In August 2022, Pascal travelled with his partner Guy from their home in western France to Belgium, where Guy ended his life by euthanasia. “He held on until the end of August to avoid disrupting our children’s summer holidays,” Pascal says. “Otherwise, I think he would have picked an earlier date.”
The couple had six adult children between them, all of whom supported Guy’s decision to have a medically assisted death. Just over 12 months earlier he had been diagnosed with Charcot-Marie-Tooth disease, an incurable hereditary condition that causes progressive loss of muscle tissue and sensation throughout the body.
Within six months of his diagnosis, Guy’s health had dramatically deteriorated. “He couldn’t move his arms or his hands anymore, he was starting to have difficulty speaking. Everyone could see that continuing would be unbearable for him,” Pascal says. Choosing to die in Belgium “was a release for him”, he adds. “We were sad but also relieved to see that, for him, there was more happiness [in dying] than being in pain.”
‘A French solution’
There are no exact figures on how many people travel to foreign countries from France to end their lives every year. But a 2015 study found that, within a five-year period, more than 65 people chose to die in Switzerland alone, and numbers were rising each year.
Neighbouring countries including Belgium, the Netherlands, Luxembourg, Germany, Spain, Austria, Finland and Norway all allow some form of euthanasia, where a doctor administers a fatal dose of a suitable drug to a patient at his or her express request in order to relieve suffering. Assisted suicide, in which the physician supplies the drug but the patient administers it, is legal in numerous European countries, including Switzerland and Italy.
In France, neither practice is legal. The closest French legislation has come to allowing medically assisted death is the Léonetti-Claeys law, most recently updated in 2016, which allows doctors to intervene at the end of life to deeply sedate terminally ill patients until their deaths naturally occur.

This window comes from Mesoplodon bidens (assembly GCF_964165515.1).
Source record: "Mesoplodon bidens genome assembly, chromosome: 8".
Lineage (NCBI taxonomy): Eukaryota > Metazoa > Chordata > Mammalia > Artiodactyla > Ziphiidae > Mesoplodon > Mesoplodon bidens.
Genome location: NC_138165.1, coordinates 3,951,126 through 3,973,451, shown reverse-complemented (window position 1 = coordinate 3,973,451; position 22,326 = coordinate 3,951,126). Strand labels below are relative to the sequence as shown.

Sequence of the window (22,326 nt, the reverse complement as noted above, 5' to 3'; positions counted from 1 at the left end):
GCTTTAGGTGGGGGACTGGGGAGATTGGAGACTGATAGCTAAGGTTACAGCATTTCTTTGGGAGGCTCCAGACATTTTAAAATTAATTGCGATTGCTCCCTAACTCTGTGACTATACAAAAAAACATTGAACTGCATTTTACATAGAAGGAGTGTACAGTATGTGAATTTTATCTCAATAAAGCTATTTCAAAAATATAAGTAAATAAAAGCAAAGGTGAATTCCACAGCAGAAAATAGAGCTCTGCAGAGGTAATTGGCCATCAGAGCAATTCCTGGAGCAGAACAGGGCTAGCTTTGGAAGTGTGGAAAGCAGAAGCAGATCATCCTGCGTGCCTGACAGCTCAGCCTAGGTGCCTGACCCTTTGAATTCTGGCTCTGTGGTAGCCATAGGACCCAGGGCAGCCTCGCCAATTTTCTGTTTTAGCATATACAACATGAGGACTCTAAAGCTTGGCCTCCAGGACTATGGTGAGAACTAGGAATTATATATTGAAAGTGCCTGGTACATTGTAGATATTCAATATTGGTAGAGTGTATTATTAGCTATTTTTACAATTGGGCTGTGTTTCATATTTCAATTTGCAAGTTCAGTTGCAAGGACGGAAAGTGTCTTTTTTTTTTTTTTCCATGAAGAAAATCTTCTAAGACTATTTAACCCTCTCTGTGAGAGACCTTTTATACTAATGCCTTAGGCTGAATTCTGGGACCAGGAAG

“Initially it was presented as a kind of ‘French solution’ to euthanasia,” says assistant professor Dr Anna Elsner, from the school of humanities and social sciences at the University of St. Gallen, and the recipient of a European Research Council starting grant to study assisted dying in European culture. “But those within palliative care claim that the current law allows people to die without suffering, and those in favour of legalisation don’t think it goes far enough.”
One sticking point is the timeframe for when deep sedation can begin. “It is only available for people who are expected to die within days or hours,” says Fabrice Gzil, deputy director of medical ethics body, L’Espace éthique Île-de-France, and professor of ethics at EHESP, the school for advanced studies in public health (École des hautes études en santé publique), in Rennes. “So there is a question over whether the law is suitable for people who have serious, incurable illnesses with symptoms that are impossible or very difficult to relieve but who are not expected to die in the short term.”
This was the outcome Guy foresaw for himself. Although his muscles were rapidly degenerating, his vital organs – such as his heart and lungs – were relatively healthy. Without medical intervention he could remain alive for a long time in painful and severely restricted conditions, with no access to palliative care until his final days.
“That scared us,” Pascal says. “We couldn’t bear to wait for him to die of starvation or thirst.”
‘A new urgency’
Since an amendment in French law gave patients in France the right to refuse treatment in 2002, the national legal framework has evolved towards greater choice in end-of-life decisions – “brick by brick”, says Gzil – without ever fully allowing euthanasia or assisted suicide.
Yet in the past few months, discussions have found a “new urgency”, Elsner says, spurred by the death of legendary Franco-Swiss film director Jean-Luc Godard who, on September 13, chose to die by assisted suicide in Switzerland at the age of 92.
That same day, French President Emmanuel Macron announced the launch of a national debate by a 150-citizen assembly that will discuss measures to broaden end-of-life options, including the possibility of legalising assisted suicide. The assembly will convene from December 2022 through March 2023 before sending their recommendations to parliament.